How Much Should You Charge as a First-time Freelancer?

13 Tips to Keep in Mind as a New Freelancer

Freelancers chatting
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It's tough to put a price on your work—especially when first starting out.

Luckily, there are many tools and resources to make this process easier. A lot of factors come into place when deciding how much to charge as a newcomer: the type of work required, deadlines, etc.

Here are 13 tips anyone can keep in mind when deciding how much they should charge.

  1.  Charge Based on What the Client is Asking For
    Is the project a small portfolio site? Or is it for a rapidly growing startup? Is it for your mother or a stranger? Take into consideration what the client is asking for, and also who it is for. Also, what is the standard rate in the area where you/the client live(s)? Think about the value you are giving them.
  2. The "Jerk" Tax
    Is a client a pain to work with? Are they cutting into your personal time? This should be taken into account, as well. And remember: it is perfectly acceptable to "fire" clients. It's not all about the money, it's also about your happiness.
  1. Honesty About Skill Level
    How much experience do you have in this area? Be honest. Just like entry-level positions at companies, when you're starting out, you will be on the lower end of the pay scale. Also, be honest about the time it'll take you to finish a project. It is typically good measure, especially when first starting, to give deadlines farther in advance than you think it'll take to finish.
  2. Consider Hourly vs. Project-Based Payment Options
    There are pros and cons to both. Charging by the project is best for when you’ve done a similar project before and know how long/how much effort it takes. Or, if designing/developing a website, consider charging by the page. So a ten-page site versus 20 page would have different costs. Think about the value you are bringing them and their business.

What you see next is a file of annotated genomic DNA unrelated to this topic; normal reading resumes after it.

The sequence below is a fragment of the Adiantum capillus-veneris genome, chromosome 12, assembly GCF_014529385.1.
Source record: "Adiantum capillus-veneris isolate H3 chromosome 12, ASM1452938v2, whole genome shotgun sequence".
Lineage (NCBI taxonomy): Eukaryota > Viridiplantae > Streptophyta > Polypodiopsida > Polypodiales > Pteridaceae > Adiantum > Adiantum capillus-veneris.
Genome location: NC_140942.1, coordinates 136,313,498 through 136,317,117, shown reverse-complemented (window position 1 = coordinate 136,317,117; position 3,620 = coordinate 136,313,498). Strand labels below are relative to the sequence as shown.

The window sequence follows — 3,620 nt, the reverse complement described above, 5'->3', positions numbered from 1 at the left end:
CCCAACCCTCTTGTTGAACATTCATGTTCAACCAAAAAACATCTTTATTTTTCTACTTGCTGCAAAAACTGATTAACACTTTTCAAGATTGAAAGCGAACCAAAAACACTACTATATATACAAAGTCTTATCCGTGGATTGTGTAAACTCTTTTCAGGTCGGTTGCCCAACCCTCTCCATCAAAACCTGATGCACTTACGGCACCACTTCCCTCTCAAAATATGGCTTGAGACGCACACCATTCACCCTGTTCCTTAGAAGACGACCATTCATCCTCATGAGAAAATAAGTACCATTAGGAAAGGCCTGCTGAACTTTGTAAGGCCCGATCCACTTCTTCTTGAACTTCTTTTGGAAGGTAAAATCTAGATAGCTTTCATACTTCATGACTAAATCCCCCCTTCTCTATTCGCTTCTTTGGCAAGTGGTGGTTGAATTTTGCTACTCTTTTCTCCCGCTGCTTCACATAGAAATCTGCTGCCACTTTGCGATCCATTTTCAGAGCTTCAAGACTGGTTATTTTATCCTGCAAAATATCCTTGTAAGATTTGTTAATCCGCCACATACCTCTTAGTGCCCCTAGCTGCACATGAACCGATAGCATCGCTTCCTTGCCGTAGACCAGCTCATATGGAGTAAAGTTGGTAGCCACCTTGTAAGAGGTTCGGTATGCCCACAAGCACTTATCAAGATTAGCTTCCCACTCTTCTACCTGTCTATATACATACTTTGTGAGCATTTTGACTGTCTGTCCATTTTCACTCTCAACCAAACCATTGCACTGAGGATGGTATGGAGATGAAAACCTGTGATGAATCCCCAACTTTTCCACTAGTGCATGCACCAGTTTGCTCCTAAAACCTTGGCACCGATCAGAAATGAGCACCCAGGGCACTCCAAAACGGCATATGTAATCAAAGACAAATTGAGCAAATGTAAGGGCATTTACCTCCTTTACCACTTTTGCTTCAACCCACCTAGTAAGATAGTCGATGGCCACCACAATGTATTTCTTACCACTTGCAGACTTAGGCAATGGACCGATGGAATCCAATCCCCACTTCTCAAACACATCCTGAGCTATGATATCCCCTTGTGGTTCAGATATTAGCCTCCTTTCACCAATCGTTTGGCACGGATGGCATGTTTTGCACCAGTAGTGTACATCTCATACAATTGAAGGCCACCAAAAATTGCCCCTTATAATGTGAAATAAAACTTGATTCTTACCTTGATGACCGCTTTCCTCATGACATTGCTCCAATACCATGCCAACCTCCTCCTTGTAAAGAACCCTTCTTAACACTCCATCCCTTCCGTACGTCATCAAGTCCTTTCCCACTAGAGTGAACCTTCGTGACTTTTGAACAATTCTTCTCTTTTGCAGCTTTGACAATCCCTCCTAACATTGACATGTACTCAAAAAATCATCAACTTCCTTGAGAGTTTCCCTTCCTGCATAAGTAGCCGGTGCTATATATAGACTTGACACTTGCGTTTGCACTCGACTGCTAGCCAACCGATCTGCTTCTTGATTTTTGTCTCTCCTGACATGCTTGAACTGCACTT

1. How Much Do You Want to Earn This Year?
    Take a look at sites like and see what comparable salaries are. Base what you charge from that.
  2. Don't Forget About Taxes
    If you’re self-employed, there are still taxes to worry about. Luckily, the IRS has a page full of information regarding taxation for self-employed individuals, and tools to estimate taxes. According to Lifehacker, it’s easy to make a rough estimate of your taxes: “...(You) can simply add a factor of 15% to your salary to cover tax contributions. In our example, 15% times the $45,000 salary is $6,750. Adding these together, our new salary with taxes is $51,750.”
  1. Factor in Supplies and Other Materials
    Don't forget about any expenses you may have to cover, on behalf of the client. Make sure to take that into consideration before giving a final price estimate. 
  2. Factor in a Profit Margin
    Make sure you pay yourself enough to be able to sustain slower work periods. Lifehacker advises you to add in a profit margin of between 10% and 30%. This way, you’ll have an extra cushion when you need it, and capital for growth and other financial necessities if you don’t need it.
  1. Don’t Be Afraid That Your Price Is Too High
    There will always be other people out there who charge less. Likewise, others who are more expensive. If you put your prices too low, you won’t make enough to sustain yourself.
  2. Look for Studies/Releases on Freelancer Rates
    Keep an eye out for what trade publications or studies say on freelancer rates. Coroflot has a salary guide for design, which aggregates survey responses about freelancing salaries.
  3. Find Freelancer Networking Groups
    This can be online or offline. These kinds of networking communities are a great way to exchange ideas and learn about ways you can improve your business. Plus, you may be able to glean some insights on how they charge their clients.
  1. Ask Your Client What They'll Pay
    Lots of freelancers worry about how to price a new project proposal. And if their price will be within their prospective client's budget.  ​However, why not ask the client what they want to pay? Many will give some kind of ballpark of what their budget is for a project. This will help you come up with a better proposal, and more likely to land the gig.
  2. Don't Be Afraid to Ask for More; It's All Negotiable
    This last tip is important: there is no standard rate for freelance work. No one will ever turn you away for work if you request a bit of leeway in the budget. Everything is negotiable. If you bid too low for a gig and don’t realize it until after you start working, it’s a learning experience. Try to raise your rates and bid higher the next time you see a similar gig.

    Change Takes Time

    In the end, knowing what to charge takes time. It’s not easy at first to price your work and gauge time spans. But over time, you’ll get the hang of it.